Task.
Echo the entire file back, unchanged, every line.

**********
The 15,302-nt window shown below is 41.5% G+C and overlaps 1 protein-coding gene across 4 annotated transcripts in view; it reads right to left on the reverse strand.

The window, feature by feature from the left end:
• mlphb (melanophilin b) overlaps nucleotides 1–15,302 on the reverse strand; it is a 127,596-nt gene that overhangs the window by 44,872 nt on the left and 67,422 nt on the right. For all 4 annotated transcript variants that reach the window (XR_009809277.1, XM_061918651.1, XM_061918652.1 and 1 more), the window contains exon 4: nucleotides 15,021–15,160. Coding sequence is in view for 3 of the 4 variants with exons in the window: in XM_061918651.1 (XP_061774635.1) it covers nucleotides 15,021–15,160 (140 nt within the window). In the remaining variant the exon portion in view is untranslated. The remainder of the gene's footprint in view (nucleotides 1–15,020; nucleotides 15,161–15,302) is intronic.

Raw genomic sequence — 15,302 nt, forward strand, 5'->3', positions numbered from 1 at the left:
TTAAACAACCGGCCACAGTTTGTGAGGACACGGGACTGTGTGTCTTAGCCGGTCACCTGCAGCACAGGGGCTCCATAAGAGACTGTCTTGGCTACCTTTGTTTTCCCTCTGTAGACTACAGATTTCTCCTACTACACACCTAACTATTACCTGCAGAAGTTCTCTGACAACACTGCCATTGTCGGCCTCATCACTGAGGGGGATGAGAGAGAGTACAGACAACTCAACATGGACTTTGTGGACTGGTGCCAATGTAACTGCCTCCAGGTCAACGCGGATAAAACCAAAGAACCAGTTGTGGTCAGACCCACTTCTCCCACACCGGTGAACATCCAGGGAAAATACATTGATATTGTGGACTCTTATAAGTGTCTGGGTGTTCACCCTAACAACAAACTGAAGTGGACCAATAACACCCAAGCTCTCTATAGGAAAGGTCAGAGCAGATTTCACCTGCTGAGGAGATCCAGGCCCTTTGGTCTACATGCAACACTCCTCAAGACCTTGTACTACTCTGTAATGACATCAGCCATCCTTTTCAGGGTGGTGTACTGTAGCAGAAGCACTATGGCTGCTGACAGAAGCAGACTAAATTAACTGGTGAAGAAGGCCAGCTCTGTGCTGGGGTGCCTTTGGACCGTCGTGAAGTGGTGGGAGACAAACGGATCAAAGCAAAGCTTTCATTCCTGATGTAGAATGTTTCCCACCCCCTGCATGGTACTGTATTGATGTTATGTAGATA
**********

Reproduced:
The 15,302-nt window shown below is 41.5% G+C and overlaps 1 protein-coding gene across 4 annotated transcripts in view; it reads right to left on the reverse strand.

The window, feature by feature from the left end:
• mlphb (melanophilin b) overlaps nucleotides 1–15,302 on the reverse strand; it is a 127,596-nt gene that overhangs the window by 44,872 nt on the left and 67,422 nt on the right. For all 4 annotated transcript variants that reach the window (XR_009809277.1, XM_061918651.1, XM_061918652.1 and 1 more), the window contains exon 4: nucleotides 15,021–15,160. Coding sequence is in view for 3 of the 4 variants with exons in the window: in XM_061918651.1 (XP_061774635.1) it covers nucleotides 15,021–15,160 (140 nt within the window). In the remaining variant the exon portion in view is untranslated. The remainder of the gene's footprint in view (nucleotides 1–15,020; nucleotides 15,161–15,302) is intronic.

Raw genomic sequence — 15,302 nt, forward strand, 5'->3', positions numbered from 1 at the left:
TTAAACAACCGGCCACAGTTTGTGAGGACACGGGACTGTGTGTCTTAGCCGGTCACCTGCAGCACAGGGGCTCCATAAGAGACTGTCTTGGCTACCTTTGTTTTCCCTCTGTAGACTACAGATTTCTCCTACTACACACCTAACTATTACCTGCAGAAGTTCTCTGACAACACTGCCATTGTCGGCCTCATCACTGAGGGGGATGAGAGAGAGTACAGACAACTCAACATGGACTTTGTGGACTGGTGCCAATGTAACTGCCTCCAGGTCAACGCGGATAAAACCAAAGAACCAGTTGTGGTCAGACCCACTTCTCCCACACCGGTGAACATCCAGGGAAAATACATTGATATTGTGGACTCTTATAAGTGTCTGGGTGTTCACCCTAACAACAAACTGAAGTGGACCAATAACACCCAAGCTCTCTATAGGAAAGGTCAGAGCAGATTTCACCTGCTGAGGAGATCCAGGCCCTTTGGTCTACATGCAACACTCCTCAAGACCTTGTACTACTCTGTAATGACATCAGCCATCCTTTTCAGGGTGGTGTACTGTAGCAGAAGCACTATGGCTGCTGACAGAAGCAGACTAAATTAACTGGTGAAGAAGGCCAGCTCTGTGCTGGGGTGCCTTTGGACCGTCGTGAAGTGGTGGGAGACAAACGGATCAAAGCAAAGCTTTCATTCCTGATGTAGAATGTTTCCCACCCCCTGCATGGTACTGTATTGATGTTATGTAGATA